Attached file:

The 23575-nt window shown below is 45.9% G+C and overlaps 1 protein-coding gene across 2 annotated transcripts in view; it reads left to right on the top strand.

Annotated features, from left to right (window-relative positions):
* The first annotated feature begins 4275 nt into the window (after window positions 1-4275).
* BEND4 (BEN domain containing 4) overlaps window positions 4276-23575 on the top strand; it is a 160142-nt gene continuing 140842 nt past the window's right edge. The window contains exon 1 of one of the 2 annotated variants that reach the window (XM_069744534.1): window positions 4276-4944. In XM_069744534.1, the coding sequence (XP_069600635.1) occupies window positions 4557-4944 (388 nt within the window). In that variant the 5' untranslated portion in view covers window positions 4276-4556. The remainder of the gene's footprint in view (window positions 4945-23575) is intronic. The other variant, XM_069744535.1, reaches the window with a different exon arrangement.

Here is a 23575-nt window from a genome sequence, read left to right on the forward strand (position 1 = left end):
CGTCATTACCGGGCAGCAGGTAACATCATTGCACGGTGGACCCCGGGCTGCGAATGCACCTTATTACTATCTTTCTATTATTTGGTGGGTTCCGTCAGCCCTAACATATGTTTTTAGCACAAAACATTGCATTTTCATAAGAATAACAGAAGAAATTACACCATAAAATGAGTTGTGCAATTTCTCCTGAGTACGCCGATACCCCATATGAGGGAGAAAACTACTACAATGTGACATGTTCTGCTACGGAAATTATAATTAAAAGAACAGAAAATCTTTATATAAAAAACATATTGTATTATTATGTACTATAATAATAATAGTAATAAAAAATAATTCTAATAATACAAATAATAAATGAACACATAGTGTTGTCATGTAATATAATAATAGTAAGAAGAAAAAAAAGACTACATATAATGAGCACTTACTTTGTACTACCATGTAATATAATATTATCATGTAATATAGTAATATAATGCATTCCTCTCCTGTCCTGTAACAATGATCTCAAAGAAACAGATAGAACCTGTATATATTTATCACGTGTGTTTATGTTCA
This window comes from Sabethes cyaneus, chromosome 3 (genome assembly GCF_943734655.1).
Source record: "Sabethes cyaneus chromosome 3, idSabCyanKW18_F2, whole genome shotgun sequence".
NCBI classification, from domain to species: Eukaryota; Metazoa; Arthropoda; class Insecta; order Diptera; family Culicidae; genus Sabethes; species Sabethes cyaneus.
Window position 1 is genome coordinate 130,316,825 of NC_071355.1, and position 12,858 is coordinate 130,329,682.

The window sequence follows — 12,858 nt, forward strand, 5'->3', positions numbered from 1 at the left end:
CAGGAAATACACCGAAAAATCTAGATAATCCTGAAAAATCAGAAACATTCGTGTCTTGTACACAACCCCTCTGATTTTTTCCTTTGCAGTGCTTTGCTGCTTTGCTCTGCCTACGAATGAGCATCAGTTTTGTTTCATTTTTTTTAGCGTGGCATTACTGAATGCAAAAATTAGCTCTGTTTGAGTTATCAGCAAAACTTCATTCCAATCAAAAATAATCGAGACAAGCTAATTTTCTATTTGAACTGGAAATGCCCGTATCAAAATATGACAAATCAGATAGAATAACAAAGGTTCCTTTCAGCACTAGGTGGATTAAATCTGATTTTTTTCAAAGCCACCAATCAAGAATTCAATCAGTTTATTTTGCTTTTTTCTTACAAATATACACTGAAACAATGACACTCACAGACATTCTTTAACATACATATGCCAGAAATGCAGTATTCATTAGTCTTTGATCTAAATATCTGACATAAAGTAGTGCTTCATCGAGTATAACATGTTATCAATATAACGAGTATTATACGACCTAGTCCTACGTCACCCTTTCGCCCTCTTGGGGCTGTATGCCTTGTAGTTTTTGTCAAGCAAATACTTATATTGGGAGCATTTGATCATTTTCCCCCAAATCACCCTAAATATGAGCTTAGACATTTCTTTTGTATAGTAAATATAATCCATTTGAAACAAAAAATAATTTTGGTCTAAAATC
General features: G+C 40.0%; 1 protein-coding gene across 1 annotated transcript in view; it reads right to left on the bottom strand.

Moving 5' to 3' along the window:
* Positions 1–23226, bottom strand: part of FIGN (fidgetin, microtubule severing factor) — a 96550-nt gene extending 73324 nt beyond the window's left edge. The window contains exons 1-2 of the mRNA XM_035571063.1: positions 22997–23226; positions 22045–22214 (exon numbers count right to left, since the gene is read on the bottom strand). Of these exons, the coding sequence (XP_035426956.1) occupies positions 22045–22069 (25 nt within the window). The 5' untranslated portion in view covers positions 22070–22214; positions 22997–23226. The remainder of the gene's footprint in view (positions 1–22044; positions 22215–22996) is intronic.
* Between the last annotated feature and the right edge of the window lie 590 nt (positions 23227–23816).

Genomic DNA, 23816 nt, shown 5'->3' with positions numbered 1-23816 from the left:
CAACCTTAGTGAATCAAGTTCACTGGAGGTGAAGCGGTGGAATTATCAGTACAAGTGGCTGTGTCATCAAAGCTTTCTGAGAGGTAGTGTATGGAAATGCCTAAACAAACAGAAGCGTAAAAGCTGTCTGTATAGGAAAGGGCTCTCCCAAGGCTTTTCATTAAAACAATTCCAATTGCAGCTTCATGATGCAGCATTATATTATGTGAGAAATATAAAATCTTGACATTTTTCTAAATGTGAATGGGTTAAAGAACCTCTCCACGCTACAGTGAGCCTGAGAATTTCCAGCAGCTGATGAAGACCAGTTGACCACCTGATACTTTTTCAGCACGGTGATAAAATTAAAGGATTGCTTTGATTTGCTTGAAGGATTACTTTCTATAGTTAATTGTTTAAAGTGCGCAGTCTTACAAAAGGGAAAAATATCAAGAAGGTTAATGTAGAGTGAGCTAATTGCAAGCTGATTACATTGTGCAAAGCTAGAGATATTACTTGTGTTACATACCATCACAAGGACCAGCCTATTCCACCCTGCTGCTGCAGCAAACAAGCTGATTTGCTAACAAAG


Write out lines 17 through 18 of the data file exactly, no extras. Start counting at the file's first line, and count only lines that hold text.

Genomic DNA, 23816 nt, shown 5'->3' with positions numbered 1-23816 from the left:
CAACCTTAGTGAATCAAGTTCACTGGAGGTGAAGCGGTGGAATTATCAGTACAAGTGGCTGTGTCATCAAAGCTTTCTGAGAGGTAGTGTATGGAAATGCCTAAACAAACAGAAGCGTAAAAGCTGTCTGTATAGGAAAGGGCTCTCCCAAGGCTTTTCATTAAAACAATTCCAATTGCAGCTTCATGATGCAGCATTATATTATGTGAGAAATATAAAATCTTGACATTTTTCTAAATGTGAATGGGTTAAAGAACCTCTCCACGCTACAGTGAGCCTGAGAATTTCCAGCAGCTGATGAAGACCAGTTGACCACCTGATACTTTTTCAGCACGGTGATAAAATTAAAGGATTGCTTTGATTTGCTTGAAGGATTACTTTCTATAGTTAATTGTTTAAAGTGCGCAGTCTTACAAAAGGGAAAAATATCAAGAAGGTTAATGTAGAGTGAGCTAATTGCAAGCTGATTACATTGTGCAAAGCTAGAGATATTACTTGTGTTACATACCATCACAAGGACCAGCCTATTCCACCCTGCTGCTGCAGCAAACAAGCTGATTTGCTAACAAAG